This year the Financial Times published a ranking that is a spin-off from their 2016 global MBA ranking and features the top 25 MBA programs for entrepreneurship (last year they published only the top 10).
1. Stanford GSB
2. Babson Olin
3. UVA Darden
4. Dartmouth Tuck
5. UCLA Anderson
6. UC Berkeley Haas
7. UPenn Wharton
8. IE Business School
9. London Business School
10. IESE Business School
11. MIT Sloan
12. Oxford Saïd
13. Harvard Business School
14. Chicago Booth
15. Ipade Business School
16. Georgetown McDonough
18. Duke Fuqua
19. NYU Stern
20. USC Marshall
21. Birmingham Business School
22. Columbia Business School
23. HKUST Business School
24. Incae Business School
25. HEC Paris
Here is some additional data from the rankings:
• The data for the ranking was gathered during a larger ranking survey from students who graduated with MBAs in 2012. Schools were ranked based on the percentage of their MBA graduates who started a company, as well as how many of those companies were still trading at the end of 2015.
• The ranking looked at how important the school and alumni were in getting the company off the ground. This included everything from motivating the entrepreneur to assisting in finding staff and funding. A size threshold (answers from at least 15 entrepreneurs at each ranked school) was also applied.
• US schools took 15 of the 25 ranked spots, with Stanford being #1 for the second year in a row.
• Dartmouth Tuck’s #2 ranking was powered by its phenomenal alumni network. On a scale of 1-10, Tuck has a 9.9 for the extent to which alumni helped secure financing. The next closest school, Stanford GSB, has an 8.6.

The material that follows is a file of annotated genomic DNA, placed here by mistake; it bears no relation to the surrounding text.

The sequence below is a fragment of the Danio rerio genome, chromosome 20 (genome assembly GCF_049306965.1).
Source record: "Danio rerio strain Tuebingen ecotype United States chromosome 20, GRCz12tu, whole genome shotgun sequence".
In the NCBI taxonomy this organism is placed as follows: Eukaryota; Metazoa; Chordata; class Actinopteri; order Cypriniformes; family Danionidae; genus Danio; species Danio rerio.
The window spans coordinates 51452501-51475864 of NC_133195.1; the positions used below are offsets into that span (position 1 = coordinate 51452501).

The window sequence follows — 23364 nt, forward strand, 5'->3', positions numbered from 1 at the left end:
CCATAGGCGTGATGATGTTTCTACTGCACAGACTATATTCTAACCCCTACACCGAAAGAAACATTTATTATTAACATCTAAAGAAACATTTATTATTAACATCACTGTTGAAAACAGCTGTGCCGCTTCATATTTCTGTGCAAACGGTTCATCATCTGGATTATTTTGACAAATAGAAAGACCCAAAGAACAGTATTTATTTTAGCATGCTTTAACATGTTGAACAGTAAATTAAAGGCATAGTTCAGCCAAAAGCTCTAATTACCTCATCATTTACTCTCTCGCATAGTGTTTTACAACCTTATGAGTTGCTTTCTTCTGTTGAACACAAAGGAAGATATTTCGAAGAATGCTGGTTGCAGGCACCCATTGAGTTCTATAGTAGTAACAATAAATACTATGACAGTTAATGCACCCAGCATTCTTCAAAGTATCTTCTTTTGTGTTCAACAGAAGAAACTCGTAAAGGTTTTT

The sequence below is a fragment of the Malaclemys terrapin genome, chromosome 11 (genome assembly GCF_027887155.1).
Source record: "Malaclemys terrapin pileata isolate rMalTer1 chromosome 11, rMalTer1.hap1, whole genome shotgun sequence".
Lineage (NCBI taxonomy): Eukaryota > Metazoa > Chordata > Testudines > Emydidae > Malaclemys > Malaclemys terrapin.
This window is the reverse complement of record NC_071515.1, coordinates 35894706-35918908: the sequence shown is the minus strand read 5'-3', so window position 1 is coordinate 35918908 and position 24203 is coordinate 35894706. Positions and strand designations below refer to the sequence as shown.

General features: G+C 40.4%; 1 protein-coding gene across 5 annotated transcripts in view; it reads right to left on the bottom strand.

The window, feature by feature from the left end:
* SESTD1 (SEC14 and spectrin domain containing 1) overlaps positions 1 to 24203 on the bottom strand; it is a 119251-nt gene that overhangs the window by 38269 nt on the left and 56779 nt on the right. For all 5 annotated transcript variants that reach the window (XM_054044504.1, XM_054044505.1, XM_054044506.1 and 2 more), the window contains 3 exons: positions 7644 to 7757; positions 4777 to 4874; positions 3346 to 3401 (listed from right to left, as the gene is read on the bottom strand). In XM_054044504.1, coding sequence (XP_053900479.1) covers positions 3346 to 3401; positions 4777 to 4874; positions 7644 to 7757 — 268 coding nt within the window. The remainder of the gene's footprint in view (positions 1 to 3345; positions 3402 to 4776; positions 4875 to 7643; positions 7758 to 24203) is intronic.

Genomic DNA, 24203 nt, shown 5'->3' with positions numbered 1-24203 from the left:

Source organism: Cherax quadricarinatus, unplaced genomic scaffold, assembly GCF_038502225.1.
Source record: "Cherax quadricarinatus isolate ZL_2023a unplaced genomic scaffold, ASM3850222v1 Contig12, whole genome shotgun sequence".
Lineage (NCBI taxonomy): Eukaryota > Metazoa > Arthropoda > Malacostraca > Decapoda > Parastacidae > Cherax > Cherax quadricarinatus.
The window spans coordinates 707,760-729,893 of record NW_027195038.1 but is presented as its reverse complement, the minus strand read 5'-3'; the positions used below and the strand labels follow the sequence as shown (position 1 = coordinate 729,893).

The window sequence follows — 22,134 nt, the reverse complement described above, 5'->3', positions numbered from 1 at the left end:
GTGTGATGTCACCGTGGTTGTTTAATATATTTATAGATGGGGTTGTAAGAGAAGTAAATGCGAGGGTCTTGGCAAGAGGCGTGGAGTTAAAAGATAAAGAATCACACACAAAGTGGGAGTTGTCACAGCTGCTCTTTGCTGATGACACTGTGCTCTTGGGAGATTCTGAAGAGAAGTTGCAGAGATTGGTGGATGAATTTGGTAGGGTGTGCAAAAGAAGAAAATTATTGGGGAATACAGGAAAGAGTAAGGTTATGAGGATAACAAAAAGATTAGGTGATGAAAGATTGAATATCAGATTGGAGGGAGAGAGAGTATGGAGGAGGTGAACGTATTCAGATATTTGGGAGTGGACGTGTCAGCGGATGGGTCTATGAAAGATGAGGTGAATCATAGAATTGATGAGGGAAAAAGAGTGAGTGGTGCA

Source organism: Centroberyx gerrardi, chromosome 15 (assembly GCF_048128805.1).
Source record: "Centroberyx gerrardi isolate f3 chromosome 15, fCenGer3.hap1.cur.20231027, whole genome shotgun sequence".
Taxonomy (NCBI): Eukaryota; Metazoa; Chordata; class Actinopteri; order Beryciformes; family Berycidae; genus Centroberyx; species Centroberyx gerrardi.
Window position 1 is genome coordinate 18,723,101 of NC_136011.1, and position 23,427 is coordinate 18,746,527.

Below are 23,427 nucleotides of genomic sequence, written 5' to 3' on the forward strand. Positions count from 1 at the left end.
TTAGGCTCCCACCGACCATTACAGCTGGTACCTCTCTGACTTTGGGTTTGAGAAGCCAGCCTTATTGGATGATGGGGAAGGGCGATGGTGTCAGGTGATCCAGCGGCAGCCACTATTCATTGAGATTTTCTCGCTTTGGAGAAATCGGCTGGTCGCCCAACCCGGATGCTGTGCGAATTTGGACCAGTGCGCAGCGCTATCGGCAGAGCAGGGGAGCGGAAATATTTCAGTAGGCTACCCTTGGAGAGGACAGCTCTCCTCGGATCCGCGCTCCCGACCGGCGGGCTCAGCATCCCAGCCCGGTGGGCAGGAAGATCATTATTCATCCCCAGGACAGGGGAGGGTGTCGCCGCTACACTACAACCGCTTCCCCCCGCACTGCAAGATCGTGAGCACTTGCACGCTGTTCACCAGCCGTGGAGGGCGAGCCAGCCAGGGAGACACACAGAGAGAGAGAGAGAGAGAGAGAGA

• Schools from China, Costa Rica, France, Mexico, Spain, and the UK were also included in the ranking. Spain’s IE School placed eighth, which is the highest ranking non-US school.
• When considering all MBA programs, ranked or not, 19% of graduates from the class of 2012 started their own business. They gave similar answers when asked how much they were driven by their MBA program to go out on their own.
• The amount of help received from their school and alumni network varied significantly between entrepreneurs of ranked and non-ranked programs.
• Overall, 56% of entrepreneurs from the top 25 MBA programs rated their school and alumni network as extremely helpful. By comparison, only 44% of entrepreneurs from other MBA programs rated their school and alumni network at the same level.
• Both groups consistently rated their alumni network as being more helpful than the business school. However, approximately 13% of entrepreneurs considered both their school and network as not helpful at all, and about 33% did not seek help from either.
Understand more about how rankings work, how you should use them, and mistakes to avoid when you download your free copy of MBA Rankings: What You Need to Know now!